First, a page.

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The Lord Be With Your Spirit

His prayers, mainly on behalf of his brothers and sisters, were for spiritual blessings and insights about Inner Being transformation.
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Click to listen to, “The Lord Be With Your Spirit”

So far in our series, we have emphasized the following:

  1. Prayer is real and powerful—God is at work in our lives today.
  2. The focus of God’s activities in our lives is seen in the arena of the “Inner being.”

We have deduced that answers to prayer requests in harmony with God’s New Creation priority (“His will”) of Inner Being transformation can be counted on confidently.

Paul’s Prayers

Some time ago, I spent time carefully analyzing the prayer objectives of the Apostle Paul as narrated in his epistles or recorded of him in the Book of Acts. I created a spreadsheet with all the prayers of Paul I could identify and then classified them into two groups. The first group was about physical requests. The second was prayers for the “inner man.” I then broke down each prayer and identified the different items Paul requested in columns.

From this, I could identify Paul’s prayer priority and then extract a palette of divinely inspired prayer items. 

The first thing I noticed was the disparity in size between the physical prayer requests and the inner prayers. There were very few physical prayers at all, among them the prayer to remove his “thorn in the flesh.” (2 Cor 12:7-8 KJV).1 Other requests included a desire to visit certain ecclesias and regions, some of which appear not to have been answered.

Paul’s prayers were for spiritual blessings and insights about Inner Being transformation.

His prayers, mainly on behalf of his brothers and sisters, were for spiritual blessings and insights about Inner Being transformation.

The “Palette of Prayer” items that I extracted did not focus on “food, raiment, and shelter,” which, until then, had dominated my own prayers. Rather, I compiled this list of subjects, shown in the order of frequency:

  • Grace
  • Strength
  • Peace
  • Joy
  • Endurance
  • Comfort
  • Sanctification
  • Maturity
  • Insight, understanding, and comprehension.

Some sample references include:

And so, from the day we heard, we have not ceased to pray for you, asking that you may be filled with the knowledge of his will in all spiritual wisdom and understanding, so as to walk in a manner worthy of the Lord, fully pleasing to him: bearing fruit in every good work and increasing in the knowledge of God; being strengthened with all power, according to his glorious might, for all endurance and patience with joy;  giving thanks to the Father, who has qualified you to share in the inheritance of the saints in light. (Col 1:9-12).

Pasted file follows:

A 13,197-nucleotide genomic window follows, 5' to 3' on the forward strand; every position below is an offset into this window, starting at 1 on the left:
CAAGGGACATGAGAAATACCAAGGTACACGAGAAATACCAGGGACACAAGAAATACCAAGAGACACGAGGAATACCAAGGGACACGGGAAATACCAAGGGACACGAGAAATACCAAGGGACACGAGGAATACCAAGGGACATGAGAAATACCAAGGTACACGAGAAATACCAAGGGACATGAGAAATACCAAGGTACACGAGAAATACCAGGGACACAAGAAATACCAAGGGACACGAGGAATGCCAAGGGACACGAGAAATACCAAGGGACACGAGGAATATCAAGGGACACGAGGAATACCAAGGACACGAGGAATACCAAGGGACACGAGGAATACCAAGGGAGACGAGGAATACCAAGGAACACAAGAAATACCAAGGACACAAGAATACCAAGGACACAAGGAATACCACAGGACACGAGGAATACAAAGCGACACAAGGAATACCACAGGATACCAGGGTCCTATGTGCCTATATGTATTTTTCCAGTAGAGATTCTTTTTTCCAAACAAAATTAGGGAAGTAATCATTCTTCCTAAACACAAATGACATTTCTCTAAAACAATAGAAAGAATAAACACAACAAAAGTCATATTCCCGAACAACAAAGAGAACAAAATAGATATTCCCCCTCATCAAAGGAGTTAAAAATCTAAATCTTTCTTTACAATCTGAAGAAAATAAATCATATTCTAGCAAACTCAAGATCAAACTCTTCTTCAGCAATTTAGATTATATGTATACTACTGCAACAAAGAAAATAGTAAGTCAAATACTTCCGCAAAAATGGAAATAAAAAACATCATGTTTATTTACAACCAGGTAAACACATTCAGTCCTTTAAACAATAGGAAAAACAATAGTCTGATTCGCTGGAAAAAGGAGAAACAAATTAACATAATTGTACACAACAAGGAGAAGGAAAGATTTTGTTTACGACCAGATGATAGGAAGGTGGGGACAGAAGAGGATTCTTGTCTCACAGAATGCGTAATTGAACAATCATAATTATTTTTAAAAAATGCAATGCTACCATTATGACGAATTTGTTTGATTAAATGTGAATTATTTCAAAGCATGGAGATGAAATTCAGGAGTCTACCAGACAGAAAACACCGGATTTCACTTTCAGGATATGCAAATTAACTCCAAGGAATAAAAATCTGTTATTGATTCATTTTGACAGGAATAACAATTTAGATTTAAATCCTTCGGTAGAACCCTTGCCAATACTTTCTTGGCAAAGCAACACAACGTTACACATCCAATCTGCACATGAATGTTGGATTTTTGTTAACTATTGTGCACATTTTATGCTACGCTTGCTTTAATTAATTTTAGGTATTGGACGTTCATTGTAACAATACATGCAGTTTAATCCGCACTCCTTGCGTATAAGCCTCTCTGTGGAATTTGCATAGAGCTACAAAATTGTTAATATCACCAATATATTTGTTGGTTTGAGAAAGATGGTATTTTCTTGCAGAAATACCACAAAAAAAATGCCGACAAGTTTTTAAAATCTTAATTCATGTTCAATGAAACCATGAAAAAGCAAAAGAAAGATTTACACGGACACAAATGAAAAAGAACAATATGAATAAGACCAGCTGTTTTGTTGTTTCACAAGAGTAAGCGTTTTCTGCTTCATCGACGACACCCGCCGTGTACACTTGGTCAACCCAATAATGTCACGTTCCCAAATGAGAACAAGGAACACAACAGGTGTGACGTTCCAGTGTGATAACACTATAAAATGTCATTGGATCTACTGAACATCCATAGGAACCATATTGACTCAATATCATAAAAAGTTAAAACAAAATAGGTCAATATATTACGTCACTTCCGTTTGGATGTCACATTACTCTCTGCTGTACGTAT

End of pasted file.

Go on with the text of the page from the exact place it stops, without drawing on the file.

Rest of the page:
And it is my prayer that your love may abound more and more, with knowledge and all discernment, so that you may approve what is excellent, and so be pure and blameless for the day of Christ, filled with the fruit of righteousness that comes through Jesus Christ, to the glory and praise of God. (Phil 1:9-11).

In a previous article, we referenced another famous prayer request of Paul in Ephesians 3:16-19. This prayer included:

  • To be strengthened with power through his Spirit in your inner being, 
  • That Christ may dwell in your hearts through faith.
  • That you may have strength to comprehend with all the saints what is the breadth and length and height and depth, 
  • To know the love of Christ that surpasses knowledge, that you may be filled with all the fullness of God. 

And this prayer concludes with a confident assurance that God can and will answer such prayers generously. “Now to him who is able to do far more abundantly than all that we ask or think, according to the power at work within us.” (Eph 3:20). 

Does God Still Work in Us Today?

There can sometimes be some confusion when attempting to understand these prayer requests and applying them to our lives today. Some may feel uncomfortable talking about God directly helping us and think His help can only come from the Bible.

God has given all men the free will to choose Him and His ways

It is sensible to take care when applying these words. Since its inception, the Christadelphian movement has been (rightly) suspicious of those claiming divine guidance and has been seriously committed to the importance of freewill underlying faith. As Adam was told in Eden, “You are free to eat from any tree in the garden.” (Gen 2:16 NIV), so God has given all men the free will to choose Him and His ways. 

The New Testament does not expressly state that it is all up to us. Nor does it say our understanding and the power to transform our lives come only from one’s cognitive abilities when applying Biblical principles in our lives. On the contrary, the New Testament is full of offers of divine help. Consider James 1:5:

If any of you lacks wisdom, let him ask God, who gives generously to all without reproach, and it will be given him.

One Christadelphian writer who thoughtfully deals with this dilemma is Bro. Alfred Nicholls in his book The Spirit of God.2 Nicholls was the editor of The Christadelphian Magazine for over 15 years and is the author of several seminal Christadelphian books. Here are some excerpts from the chapter on “The Divine Energy.”